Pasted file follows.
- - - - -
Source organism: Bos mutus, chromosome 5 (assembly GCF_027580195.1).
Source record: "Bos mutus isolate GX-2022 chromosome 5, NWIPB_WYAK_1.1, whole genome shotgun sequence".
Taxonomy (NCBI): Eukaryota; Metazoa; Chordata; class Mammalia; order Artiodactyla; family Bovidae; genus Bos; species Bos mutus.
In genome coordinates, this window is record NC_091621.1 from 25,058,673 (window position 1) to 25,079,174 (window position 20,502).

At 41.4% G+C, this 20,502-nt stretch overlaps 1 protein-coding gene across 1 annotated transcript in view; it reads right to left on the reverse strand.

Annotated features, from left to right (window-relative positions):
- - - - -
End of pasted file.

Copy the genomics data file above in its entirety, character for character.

Source organism: Bos mutus, chromosome 5 (assembly GCF_027580195.1).
Source record: "Bos mutus isolate GX-2022 chromosome 5, NWIPB_WYAK_1.1, whole genome shotgun sequence".
Taxonomy (NCBI): Eukaryota; Metazoa; Chordata; class Mammalia; order Artiodactyla; family Bovidae; genus Bos; species Bos mutus.
In genome coordinates, this window is record NC_091621.1 from 25,058,673 (window position 1) to 25,079,174 (window position 20,502).

At 41.4% G+C, this 20,502-nt stretch overlaps 1 protein-coding gene across 1 annotated transcript in view; it reads right to left on the reverse strand.

Annotated features, from left to right (window-relative positions):